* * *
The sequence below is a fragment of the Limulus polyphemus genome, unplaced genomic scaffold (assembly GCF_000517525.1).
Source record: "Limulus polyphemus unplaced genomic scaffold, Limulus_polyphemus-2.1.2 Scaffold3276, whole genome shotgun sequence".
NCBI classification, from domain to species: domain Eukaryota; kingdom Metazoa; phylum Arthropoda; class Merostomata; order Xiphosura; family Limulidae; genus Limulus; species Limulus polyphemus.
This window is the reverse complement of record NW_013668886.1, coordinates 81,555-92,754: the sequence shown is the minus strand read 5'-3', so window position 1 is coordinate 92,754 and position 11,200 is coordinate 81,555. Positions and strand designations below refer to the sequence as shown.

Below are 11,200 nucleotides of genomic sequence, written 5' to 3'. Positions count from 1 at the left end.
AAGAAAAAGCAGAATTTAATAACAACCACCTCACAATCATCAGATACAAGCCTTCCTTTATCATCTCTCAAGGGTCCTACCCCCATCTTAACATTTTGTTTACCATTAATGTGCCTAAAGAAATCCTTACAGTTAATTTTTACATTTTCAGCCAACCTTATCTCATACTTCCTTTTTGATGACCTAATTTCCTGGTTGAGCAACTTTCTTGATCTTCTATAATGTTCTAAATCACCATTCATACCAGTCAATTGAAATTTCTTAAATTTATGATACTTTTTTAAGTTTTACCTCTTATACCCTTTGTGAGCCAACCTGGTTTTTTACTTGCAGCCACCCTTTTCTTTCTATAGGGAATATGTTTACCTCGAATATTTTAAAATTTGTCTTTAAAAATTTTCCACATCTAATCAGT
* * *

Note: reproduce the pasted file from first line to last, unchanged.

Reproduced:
The sequence below is a fragment of the Limulus polyphemus genome, unplaced genomic scaffold (assembly GCF_000517525.1).
Source record: "Limulus polyphemus unplaced genomic scaffold, Limulus_polyphemus-2.1.2 Scaffold3276, whole genome shotgun sequence".
NCBI classification, from domain to species: domain Eukaryota; kingdom Metazoa; phylum Arthropoda; class Merostomata; order Xiphosura; family Limulidae; genus Limulus; species Limulus polyphemus.
This window is the reverse complement of record NW_013668886.1, coordinates 81,555-92,754: the sequence shown is the minus strand read 5'-3', so window position 1 is coordinate 92,754 and position 11,200 is coordinate 81,555. Positions and strand designations below refer to the sequence as shown.

Below are 11,200 nucleotides of genomic sequence, written 5' to 3'. Positions count from 1 at the left end.
AAGAAAAAGCAGAATTTAATAACAACCACCTCACAATCATCAGATACAAGCCTTCCTTTATCATCTCTCAAGGGTCCTACCCCCATCTTAACATTTTGTTTACCATTAATGTGCCTAAAGAAATCCTTACAGTTAATTTTTACATTTTCAGCCAACCTTATCTCATACTTCCTTTTTGATGACCTAATTTCCTGGTTGAGCAACTTTCTTGATCTTCTATAATGTTCTAAATCACCATTCATACCAGTCAATTGAAATTTCTTAAATTTATGATACTTTTTTAAGTTTTACCTCTTATACCCTTTGTGAGCCAACCTGGTTTTTTACTTGCAGCCACCCTTTTCTTTCTATAGGGAATATGTTTACCTCGAATATTTTAAAATTTGTCTTTAAAAATTTTCCACATCTAATCAGT